Chilean poet-diplomat and politician, Pablo Neruda, won the Nobel Prize for Literature in 1971. He was a versatile writer and his works include surrealist poems, historical epics, political manifestos, and love poems. He is considered the national poet of Chile. As a politician, he served a term as a senator for the Chilean Communist Party and held several diplomatic positions.
Legendary Chilean folk singer Víctor Jara was eventually gearing up for a career as a priest and later studied theater, eventually switching to music. He pioneered the nueva canción genre of music in the middle of extreme political turmoil. He was tortured and shot dead during dictator Augusto Pinochet’s reign.
Nobel Prize-winning Chilean poet and educator Lucila Godoy Alcayaga was better known by her pseudonym, Gabriela Mistral. The suicide of her first love inspired her poem Dolor. Her diplomatic assignments later took her to places such as Madrid and Lisbon. She is remembered for her emotional verses and her feminism.
A vagabond who roamed around countries such as Chile, Mexico, and France, author Roberto Bolaño eventually settled in Spain, where he spent his days working odd jobs, such as garbage collection and dishwashing, and wrote at night. He is remembered for his Rómulo Gallegos Prize-winning novel The Savage Detectives.
Regarded as the intellectual father of South America, Venezuelan-Chilean poet Andrés Bello one taught revolutionary leader Simón Bolívar and also inspired the struggle for Venezuelan independence. He established the University of Chile and also penned masterpieces such as Las Silvas Americanas. As a legislator, he inspired the Chilean Civil Code.
One of the greatest Latin American poets in history, Nicanor Parra was often likened to Pablo Neruda. Apart from writing, he spent most of his life teaching theoretical physics at the University of Chile. He was a pioneer of the antipoetry style, which went against traditional styles of poetry.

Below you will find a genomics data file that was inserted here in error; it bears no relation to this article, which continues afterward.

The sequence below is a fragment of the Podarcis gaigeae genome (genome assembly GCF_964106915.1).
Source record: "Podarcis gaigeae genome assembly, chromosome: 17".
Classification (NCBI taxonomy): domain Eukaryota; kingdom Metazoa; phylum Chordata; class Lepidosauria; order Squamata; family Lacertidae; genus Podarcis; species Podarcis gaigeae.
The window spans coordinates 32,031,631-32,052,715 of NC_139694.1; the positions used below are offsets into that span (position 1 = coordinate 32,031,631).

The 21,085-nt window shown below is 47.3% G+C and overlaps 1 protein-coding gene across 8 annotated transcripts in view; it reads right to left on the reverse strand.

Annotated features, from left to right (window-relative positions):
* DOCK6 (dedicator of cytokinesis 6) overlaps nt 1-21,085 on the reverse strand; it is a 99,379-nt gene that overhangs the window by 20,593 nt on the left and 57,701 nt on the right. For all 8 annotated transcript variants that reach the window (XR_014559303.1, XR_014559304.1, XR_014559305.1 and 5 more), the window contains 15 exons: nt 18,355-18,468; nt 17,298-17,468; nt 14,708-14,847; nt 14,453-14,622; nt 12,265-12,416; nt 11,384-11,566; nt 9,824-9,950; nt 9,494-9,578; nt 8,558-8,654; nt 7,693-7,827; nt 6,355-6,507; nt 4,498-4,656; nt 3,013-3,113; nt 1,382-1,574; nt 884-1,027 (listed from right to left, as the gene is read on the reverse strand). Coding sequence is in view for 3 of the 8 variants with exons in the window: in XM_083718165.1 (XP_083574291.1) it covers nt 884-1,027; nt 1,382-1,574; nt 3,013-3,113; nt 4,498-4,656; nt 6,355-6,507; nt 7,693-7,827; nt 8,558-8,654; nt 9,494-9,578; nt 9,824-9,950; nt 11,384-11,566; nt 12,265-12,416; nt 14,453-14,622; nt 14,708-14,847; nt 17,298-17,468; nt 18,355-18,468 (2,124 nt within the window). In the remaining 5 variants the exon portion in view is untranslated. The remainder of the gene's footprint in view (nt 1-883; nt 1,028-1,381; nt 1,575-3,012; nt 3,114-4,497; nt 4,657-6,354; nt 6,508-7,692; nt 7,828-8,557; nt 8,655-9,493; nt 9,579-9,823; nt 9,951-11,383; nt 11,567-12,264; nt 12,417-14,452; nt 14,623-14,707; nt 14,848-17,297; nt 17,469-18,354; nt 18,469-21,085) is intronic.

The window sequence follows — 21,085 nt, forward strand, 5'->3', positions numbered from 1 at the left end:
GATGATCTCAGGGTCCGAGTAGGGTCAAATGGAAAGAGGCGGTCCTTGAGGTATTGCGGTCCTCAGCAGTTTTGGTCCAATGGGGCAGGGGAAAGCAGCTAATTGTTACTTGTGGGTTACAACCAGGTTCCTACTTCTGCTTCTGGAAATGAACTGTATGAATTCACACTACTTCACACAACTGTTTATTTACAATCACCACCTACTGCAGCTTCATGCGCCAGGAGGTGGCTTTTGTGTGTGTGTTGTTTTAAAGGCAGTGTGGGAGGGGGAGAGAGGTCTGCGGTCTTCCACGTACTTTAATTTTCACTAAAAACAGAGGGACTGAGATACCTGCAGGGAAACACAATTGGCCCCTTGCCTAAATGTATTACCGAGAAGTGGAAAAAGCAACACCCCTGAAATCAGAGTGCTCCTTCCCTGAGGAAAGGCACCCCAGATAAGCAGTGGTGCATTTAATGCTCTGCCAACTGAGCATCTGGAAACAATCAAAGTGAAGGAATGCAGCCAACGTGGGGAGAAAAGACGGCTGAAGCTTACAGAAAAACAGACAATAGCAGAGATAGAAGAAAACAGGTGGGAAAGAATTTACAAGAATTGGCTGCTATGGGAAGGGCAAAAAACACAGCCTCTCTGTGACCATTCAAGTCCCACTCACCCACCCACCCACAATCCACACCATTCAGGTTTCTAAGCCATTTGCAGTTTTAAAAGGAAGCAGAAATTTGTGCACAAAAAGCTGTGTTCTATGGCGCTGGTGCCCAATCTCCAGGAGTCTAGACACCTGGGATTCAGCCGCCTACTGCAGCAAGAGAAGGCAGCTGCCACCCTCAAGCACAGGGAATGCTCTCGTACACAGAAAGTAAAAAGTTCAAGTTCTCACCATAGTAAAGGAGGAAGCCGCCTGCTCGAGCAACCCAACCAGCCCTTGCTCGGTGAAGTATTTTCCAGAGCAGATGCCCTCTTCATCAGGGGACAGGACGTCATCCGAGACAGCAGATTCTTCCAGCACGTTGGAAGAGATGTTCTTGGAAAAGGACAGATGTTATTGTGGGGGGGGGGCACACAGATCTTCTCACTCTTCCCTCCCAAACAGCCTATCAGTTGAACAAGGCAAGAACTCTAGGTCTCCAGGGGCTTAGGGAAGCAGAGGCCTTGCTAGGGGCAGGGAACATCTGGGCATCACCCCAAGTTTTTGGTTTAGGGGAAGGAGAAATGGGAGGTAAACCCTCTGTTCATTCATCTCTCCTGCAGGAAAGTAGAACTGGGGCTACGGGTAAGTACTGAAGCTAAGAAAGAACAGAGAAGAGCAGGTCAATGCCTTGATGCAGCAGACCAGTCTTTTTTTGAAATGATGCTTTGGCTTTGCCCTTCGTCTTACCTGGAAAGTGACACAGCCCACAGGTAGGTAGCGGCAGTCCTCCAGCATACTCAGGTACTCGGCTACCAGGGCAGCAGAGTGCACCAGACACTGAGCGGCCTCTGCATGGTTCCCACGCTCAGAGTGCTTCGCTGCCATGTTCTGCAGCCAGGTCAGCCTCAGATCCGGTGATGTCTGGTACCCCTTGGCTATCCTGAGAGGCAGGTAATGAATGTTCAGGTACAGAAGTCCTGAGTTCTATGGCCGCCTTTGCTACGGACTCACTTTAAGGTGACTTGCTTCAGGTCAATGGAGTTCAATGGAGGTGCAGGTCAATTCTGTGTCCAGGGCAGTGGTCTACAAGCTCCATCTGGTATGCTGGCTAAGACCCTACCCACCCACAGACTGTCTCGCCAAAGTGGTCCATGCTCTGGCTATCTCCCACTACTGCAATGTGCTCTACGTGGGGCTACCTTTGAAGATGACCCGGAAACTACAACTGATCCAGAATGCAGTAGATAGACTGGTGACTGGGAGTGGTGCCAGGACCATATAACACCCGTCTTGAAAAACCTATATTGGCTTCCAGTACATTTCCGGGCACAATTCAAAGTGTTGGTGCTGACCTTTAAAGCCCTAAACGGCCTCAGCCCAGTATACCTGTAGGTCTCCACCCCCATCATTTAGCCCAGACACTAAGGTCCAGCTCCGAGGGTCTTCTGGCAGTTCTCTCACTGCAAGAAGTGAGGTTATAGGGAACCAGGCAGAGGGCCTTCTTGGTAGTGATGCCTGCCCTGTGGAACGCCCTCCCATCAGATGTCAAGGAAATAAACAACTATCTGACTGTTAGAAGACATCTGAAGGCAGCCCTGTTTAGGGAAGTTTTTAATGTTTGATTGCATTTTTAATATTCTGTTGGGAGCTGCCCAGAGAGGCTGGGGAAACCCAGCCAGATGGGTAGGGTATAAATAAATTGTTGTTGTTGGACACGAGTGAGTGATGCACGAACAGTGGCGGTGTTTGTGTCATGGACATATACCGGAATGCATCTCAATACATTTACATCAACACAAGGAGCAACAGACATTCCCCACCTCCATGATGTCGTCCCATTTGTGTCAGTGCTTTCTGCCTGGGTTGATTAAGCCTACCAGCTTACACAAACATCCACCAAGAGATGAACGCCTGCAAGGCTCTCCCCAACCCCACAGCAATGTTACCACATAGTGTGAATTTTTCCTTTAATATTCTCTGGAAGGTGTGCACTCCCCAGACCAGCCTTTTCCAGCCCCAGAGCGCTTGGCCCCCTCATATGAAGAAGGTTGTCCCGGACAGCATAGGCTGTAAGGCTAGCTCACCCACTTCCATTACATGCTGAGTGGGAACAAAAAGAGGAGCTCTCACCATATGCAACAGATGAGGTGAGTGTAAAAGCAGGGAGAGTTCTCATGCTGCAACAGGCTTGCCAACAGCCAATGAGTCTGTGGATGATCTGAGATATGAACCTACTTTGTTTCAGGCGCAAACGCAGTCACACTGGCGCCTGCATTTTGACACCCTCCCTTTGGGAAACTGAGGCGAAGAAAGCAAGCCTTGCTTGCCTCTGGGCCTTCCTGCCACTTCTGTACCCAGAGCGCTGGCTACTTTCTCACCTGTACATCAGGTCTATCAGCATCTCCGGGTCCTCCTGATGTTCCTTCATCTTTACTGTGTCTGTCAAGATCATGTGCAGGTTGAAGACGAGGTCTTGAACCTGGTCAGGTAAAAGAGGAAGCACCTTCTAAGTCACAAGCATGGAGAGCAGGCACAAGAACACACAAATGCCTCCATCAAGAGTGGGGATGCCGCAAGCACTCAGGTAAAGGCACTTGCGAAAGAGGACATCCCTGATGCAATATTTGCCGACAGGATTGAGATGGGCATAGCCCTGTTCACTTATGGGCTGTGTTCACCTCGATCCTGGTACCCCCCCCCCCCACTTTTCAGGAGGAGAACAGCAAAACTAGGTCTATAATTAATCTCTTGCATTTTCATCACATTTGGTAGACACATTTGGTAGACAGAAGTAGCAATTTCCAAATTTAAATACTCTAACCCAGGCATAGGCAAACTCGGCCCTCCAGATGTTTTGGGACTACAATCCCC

Chilean poet Vicente Huidobro pioneered the avant-garde literary movement known as Creacionismo. His ideas on poetry were formed by his collaborations with poets from France and Spain. He also contributed to the movement Ultraísmo in Spain. He is best known for his masterpieces such as Altazor.
Cervantes Prize- and Chilean National Prize-winning Chilean poet Gonzalo Rojas was initially part of the Surrealist group Mandrágora. A professor, he was forced to go into exile after the 1973 Chilean coup. He later taught in Germany, Mexico, the US, and Spain. He is remembered for works such as La miseria del hombre.
Chilean author Eduardo Barrios initially took up several odd jobs, touring across Latin America, and then worked for various publishing houses. In Santiago, he became the public education minister and the director of the National Library. The Chilean National Prize winner is known for works such as Brother Asno.
Chilean poet Mariela Griffor mostly writes about her country and experience of being in exile in Sweden and the US. She has penned works such as House and The Psychiatrist, and has also the Wayne State University’s Institute for Creative Writers. She also serves as an honorary consul of Chile in Michigan.
Scottish-origin Canadian novelist Frederick Niven was born in Chile and later moved to Scotland with his mother. Starting his career as a journalist in Scotland, he later moved to British Columbia in Canada and penned his historical novel trilogy, The Flying Years, Mine Inheritance, and The Transplanted.
Chilean poet Sergio Badilla Castillo is largely remembered as the pioneer of transrealism in poetry. Highly influenced by Nordic literature, he also translated quite a few literary works of Swedish, Finnish, and French authors. He led a nomadic life and also served as a journalist and a teacher.